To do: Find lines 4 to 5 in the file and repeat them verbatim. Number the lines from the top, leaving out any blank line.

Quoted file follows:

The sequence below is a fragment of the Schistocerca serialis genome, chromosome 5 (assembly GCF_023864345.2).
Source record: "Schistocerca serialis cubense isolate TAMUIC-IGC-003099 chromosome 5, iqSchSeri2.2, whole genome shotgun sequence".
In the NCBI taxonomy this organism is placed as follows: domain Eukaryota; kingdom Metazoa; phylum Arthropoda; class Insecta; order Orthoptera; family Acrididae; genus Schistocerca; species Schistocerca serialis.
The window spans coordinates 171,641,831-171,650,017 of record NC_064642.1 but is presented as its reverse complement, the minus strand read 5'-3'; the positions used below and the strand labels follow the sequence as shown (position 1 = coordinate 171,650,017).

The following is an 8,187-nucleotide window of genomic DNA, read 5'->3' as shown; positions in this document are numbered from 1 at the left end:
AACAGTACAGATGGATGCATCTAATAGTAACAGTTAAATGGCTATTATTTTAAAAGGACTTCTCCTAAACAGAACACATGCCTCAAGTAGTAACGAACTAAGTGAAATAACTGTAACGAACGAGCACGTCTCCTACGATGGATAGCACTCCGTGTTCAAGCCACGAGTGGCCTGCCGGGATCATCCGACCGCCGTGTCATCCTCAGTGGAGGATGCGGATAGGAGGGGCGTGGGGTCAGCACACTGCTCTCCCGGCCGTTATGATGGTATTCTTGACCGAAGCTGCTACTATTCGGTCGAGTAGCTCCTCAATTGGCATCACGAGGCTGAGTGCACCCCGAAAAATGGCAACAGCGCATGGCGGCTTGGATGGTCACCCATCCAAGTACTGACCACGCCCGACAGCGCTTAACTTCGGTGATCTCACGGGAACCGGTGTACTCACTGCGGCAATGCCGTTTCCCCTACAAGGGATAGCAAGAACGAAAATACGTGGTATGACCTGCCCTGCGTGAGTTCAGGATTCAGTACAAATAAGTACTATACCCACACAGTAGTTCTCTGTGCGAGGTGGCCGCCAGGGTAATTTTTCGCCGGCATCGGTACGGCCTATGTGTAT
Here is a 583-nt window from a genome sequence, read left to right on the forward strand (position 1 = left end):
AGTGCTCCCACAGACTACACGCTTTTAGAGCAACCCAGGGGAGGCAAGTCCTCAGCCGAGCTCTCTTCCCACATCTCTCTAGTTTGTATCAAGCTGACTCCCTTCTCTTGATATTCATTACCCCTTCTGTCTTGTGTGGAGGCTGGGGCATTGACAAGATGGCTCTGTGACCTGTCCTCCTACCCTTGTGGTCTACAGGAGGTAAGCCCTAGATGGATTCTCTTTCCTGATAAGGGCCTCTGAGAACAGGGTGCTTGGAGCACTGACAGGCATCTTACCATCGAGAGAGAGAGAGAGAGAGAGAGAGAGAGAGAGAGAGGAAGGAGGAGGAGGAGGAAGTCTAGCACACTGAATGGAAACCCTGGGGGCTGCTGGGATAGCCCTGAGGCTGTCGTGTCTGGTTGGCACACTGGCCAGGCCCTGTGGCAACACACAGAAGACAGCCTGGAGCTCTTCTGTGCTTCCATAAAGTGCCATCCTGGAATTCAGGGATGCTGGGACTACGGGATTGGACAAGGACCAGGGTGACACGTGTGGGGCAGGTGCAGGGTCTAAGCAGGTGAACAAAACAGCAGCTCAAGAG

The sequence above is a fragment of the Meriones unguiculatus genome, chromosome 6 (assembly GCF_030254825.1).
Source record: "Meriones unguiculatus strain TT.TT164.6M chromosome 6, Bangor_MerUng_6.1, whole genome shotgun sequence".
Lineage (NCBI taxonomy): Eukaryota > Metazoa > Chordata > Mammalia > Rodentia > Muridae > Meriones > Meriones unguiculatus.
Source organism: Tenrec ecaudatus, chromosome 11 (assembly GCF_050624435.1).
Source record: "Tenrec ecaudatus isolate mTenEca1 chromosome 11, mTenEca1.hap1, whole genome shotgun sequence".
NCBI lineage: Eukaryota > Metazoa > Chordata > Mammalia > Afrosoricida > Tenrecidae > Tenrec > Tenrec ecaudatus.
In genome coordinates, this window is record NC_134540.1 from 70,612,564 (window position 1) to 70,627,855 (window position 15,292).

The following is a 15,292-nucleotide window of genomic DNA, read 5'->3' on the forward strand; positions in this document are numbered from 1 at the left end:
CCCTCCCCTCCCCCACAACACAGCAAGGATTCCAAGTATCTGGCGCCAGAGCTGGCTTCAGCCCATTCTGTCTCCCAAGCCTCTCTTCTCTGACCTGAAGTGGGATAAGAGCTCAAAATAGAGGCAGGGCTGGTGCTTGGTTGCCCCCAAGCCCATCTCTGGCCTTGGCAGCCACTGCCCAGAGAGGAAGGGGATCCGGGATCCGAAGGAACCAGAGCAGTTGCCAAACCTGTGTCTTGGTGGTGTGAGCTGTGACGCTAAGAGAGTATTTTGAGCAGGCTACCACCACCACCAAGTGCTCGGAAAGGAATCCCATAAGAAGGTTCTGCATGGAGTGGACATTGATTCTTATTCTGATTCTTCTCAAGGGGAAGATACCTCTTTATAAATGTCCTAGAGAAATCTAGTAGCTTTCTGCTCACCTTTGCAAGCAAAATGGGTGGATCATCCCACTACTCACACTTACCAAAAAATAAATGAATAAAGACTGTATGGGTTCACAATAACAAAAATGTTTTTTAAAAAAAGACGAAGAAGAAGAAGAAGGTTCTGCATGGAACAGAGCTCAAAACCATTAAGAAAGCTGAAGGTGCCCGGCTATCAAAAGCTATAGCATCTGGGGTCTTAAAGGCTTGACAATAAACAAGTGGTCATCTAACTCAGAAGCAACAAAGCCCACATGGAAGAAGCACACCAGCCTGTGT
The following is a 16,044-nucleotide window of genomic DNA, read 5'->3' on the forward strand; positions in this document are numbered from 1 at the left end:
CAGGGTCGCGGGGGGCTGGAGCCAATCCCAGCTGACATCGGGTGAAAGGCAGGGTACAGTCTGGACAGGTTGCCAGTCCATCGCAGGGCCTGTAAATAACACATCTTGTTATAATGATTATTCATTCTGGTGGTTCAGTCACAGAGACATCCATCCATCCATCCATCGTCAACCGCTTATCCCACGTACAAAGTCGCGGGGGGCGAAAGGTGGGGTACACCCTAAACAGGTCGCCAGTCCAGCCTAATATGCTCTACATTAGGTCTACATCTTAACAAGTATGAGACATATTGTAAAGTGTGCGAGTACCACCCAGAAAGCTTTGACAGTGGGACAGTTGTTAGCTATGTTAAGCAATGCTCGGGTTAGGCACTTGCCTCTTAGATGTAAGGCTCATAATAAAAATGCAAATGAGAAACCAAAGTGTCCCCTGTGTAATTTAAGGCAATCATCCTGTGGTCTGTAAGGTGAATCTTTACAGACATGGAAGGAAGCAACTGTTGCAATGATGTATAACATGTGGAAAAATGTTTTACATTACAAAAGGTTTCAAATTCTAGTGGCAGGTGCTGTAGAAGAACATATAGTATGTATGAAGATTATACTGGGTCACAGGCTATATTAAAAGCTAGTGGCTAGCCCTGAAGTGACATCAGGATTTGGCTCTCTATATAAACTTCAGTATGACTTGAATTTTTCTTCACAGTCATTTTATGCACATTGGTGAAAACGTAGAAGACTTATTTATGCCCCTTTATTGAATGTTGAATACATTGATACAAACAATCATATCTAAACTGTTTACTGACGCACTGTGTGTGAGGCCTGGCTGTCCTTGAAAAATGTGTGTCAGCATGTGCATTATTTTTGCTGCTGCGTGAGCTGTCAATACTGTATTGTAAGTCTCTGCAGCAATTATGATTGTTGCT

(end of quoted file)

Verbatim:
The window spans coordinates 171,641,831-171,650,017 of record NC_064642.1 but is presented as its reverse complement, the minus strand read 5'-3'; the positions used below and the strand labels follow the sequence as shown (position 1 = coordinate 171,650,017).

The following is an 8,187-nucleotide window of genomic DNA, read 5'->3' as shown; positions in this document are numbered from 1 at the left end: